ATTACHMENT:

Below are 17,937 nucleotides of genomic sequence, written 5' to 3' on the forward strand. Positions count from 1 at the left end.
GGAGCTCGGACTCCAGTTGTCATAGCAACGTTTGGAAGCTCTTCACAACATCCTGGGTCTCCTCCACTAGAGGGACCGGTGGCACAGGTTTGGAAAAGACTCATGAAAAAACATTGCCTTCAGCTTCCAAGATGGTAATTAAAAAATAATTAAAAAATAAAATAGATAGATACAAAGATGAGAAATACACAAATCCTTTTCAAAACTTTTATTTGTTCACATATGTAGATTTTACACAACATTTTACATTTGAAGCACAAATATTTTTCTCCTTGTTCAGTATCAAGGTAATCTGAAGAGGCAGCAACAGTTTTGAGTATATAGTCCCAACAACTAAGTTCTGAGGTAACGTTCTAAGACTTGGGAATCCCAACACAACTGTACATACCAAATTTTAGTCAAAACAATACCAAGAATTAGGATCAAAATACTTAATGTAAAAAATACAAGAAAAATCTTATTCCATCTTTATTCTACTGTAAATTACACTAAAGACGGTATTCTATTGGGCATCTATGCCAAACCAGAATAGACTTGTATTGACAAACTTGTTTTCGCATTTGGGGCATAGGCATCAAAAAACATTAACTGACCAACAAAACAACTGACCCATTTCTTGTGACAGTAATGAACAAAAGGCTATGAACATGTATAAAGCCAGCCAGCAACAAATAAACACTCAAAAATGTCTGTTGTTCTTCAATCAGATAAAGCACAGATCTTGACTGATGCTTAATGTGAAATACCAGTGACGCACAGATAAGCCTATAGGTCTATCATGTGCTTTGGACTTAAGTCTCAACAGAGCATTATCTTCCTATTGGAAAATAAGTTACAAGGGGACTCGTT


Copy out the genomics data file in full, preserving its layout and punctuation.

Below are 17,937 nucleotides of genomic sequence, written 5' to 3' on the forward strand. Positions count from 1 at the left end.
GGAGCTCGGACTCCAGTTGTCATAGCAACGTTTGGAAGCTCTTCACAACATCCTGGGTCTCCTCCACTAGAGGGACCGGTGGCACAGGTTTGGAAAAGACTCATGAAAAAACATTGCCTTCAGCTTCCAAGATGGTAATTAAAAAATAATTAAAAAATAAAATAGATAGATACAAAGATGAGAAATACACAAATCCTTTTCAAAACTTTTATTTGTTCACATATGTAGATTTTACACAACATTTTACATTTGAAGCACAAATATTTTTCTCCTTGTTCAGTATCAAGGTAATCTGAAGAGGCAGCAACAGTTTTGAGTATATAGTCCCAACAACTAAGTTCTGAGGTAACGTTCTAAGACTTGGGAATCCCAACACAACTGTACATACCAAATTTTAGTCAAAACAATACCAAGAATTAGGATCAAAATACTTAATGTAAAAAATACAAGAAAAATCTTATTCCATCTTTATTCTACTGTAAATTACACTAAAGACGGTATTCTATTGGGCATCTATGCCAAACCAGAATAGACTTGTATTGACAAACTTGTTTTCGCATTTGGGGCATAGGCATCAAAAAACATTAACTGACCAACAAAACAACTGACCCATTTCTTGTGACAGTAATGAACAAAAGGCTATGAACATGTATAAAGCCAGCCAGCAACAAATAAACACTCAAAAATGTCTGTTGTTCTTCAATCAGATAAAGCACAGATCTTGACTGATGCTTAATGTGAAATACCAGTGACGCACAGATAAGCCTATAGGTCTATCATGTGCTTTGGACTTAAGTCTCAACAGAGCATTATCTTCCTATTGGAAAATAAGTTACAAGGGGACTCGTT